T Nation

Moderation and Training to your Potential

My one-year remote assignment is coming to an end, and I’m looking back on my training through the year and deciding what to do training-wise when I return stateside.

The theme I’ve found is that it is easy to go to excess, fail to get results, and try to point to how hard I tried; it’s harder yet more productive to use judgment and walk the middle road that gets results.

  1. You can only gain muscle so fast. You have to feed your gains, but too much excess goes to fat.
  2. You can only gain muscle so fast. Past a certain point, more stimulus just doesn’t get more results. It might even be counterproductive. This includes per session (no need to do 87 sets of curls on one day), and per week (no need to do arms every day).

I ran afoul of #1 over the winter pursuing my bodyweight goal I set last summer (170 lbs). While this was on the high side of realistic at first, a few setbacks and illnesses in the fall meant I wasn’t going to hit 170 lean. Instead I just overate over the winter and hit a fat 170. Lesson learned…I’m naturally skinny so cutting back down won’t be too painful. I’m disappointed, but I know I’ll get there eventually.

I’m not sure about the line on #2 though. These forums are full of people working so hard, but I have to wonder how many of us are still in the gym well past the point where it’s beneficial. A lot of people on these boards pride themselves on their hard work, and rightly so, but ultimately the effort is for naught if we fail to get results.

#1 is easy to judge…if you’re getting fat, eat a little less. But how do you all judge when you’re still getting bang for your buck from another rep, set, or session? How do you make intelligent choices about your training volume?

It’s really a matter of being honest with yourself, and objective about your training results. The problem is that the nature of training, and the image of being a ‘man’ or being ‘hardcore’ can make some people hesitant to acknowledge certain facts that their training is telling them. As such, you’ll have people doing the same thing for years on end, yet never making the progress that they could.

I had trained for years before I really decided to step things up with the competitive stuff. At that point, I had to lose any ego, and couldn’t afford to waste time with approaches that bank on possible results, or even those that might increase risk of injury. Not everyone can do this, especially if you’re training in a gym filled with “big dudes”, all willing to continually push old school gym myths (I was there, and it was years wasted where I honestly think I could have made better progress if I had stepped outside of myself a bit more).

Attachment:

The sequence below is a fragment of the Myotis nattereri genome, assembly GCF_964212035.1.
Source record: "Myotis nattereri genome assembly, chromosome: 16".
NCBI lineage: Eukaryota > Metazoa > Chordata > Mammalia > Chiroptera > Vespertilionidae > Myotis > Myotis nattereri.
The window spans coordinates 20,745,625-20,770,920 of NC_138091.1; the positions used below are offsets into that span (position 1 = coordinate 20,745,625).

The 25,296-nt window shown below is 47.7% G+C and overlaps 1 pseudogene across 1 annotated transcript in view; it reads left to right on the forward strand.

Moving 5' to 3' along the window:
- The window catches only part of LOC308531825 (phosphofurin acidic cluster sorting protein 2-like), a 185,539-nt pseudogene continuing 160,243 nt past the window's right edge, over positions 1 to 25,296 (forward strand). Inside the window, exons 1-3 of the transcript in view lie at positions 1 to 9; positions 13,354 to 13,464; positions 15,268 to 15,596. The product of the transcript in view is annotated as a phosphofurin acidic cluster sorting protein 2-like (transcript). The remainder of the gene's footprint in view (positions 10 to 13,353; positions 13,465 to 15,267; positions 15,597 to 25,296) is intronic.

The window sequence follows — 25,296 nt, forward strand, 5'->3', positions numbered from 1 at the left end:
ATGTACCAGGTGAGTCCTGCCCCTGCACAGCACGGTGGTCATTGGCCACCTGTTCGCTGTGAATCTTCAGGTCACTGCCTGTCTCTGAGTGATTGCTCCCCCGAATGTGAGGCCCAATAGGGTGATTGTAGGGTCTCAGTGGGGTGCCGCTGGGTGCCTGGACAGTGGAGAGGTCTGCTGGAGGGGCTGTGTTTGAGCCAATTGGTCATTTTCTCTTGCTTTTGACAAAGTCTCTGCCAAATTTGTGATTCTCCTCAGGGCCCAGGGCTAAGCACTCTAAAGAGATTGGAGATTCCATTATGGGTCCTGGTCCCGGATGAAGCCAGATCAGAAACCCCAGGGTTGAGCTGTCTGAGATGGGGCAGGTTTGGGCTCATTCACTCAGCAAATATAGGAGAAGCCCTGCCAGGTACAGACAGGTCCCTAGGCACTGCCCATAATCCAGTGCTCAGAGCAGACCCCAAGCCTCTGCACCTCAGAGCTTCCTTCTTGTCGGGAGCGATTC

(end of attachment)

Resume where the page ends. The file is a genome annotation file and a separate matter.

When it comes to eating, you need to really look at what YOU need, and how best to address your diet. Similarly, when it comes to training volume and frequency, you need to look at YOUR schedule, and YOUR individual recover abilities. I learned that I didn’t need to force feed myself, as it only made me fat. I also learned that I could train with greater volume and greater frequency when my diet was better. It took some conscious attention, but IMO it’s worth it if you’re getting closer to your goals of being in the weight room in the first place.

(I’m not trying to dig at “big guys”, but there’s a huge difference between being big, and having built a lot of muscles. It was years before I understood the difference)

S

The simplest answer I could give you is, are you making progress? Thats all that matters, period. So if you’re doin 25 sets for Chest and you’re making progress, forget what conventional bodybuilding methods tell you, ride that wave until you tapped out your potential with that method. Everything is individualized.

Also, if your diet and sleep is on point, its hard to over train. You REALLY have to blatantly disregard your bodys signals to really over train. There was a point in my life where I was doing 30 sets per bodypart and I was progressing (Without gear). Not to say this is good, but it shows that you shouldn’t always follow what other people are doing. If there is one thing I have learned its do the OPPOSITE of what others are doing and youll be okay. Thankfully we have an amazing website full of informative research that will help you for sure, but its entirely up to you and how your body reacts to certain stimuli.

Take it with a grain of salt. Listen to your body is the number one thing.

I am also curious about how much volume one should do. (I understand everyone is different with there recuperation from each workout). I agree if what your doing is working, great. But You could be doing more or less volume to make it more efficient.

I have read all the threads I can find on “ramping” “pyramiding” “straight sets” and think its made me a lot worse now after reading it than I originally was. I know some people will read this and think, “Is this kid for real”.

Logically, ramping up makes total sense as you don’t wanna tear your muscle jumping straight into your top set. It helps make me stronger too, which is awesome.

But from what I read a lot of members here ramp up to “1-2 top sets” per exercise to near failure. Then a finisher which can have as many sets to get “blood into the muscle”. I have been doing this, yes I can progress on poundage weekly or reps. But I always feel I could have done more. I like feeling crushed from a workout, knowing the muscle is completely fatigued.

What do you guys do and what’s your opinion?

Sorry for the hijack, Just wanted some input from you guys!

You can train your body’s ability to recover in the same way you grow muscle. Apply enough stress that it’s forced to adapt but not so much that you push it into injury. Over time it will get stronger.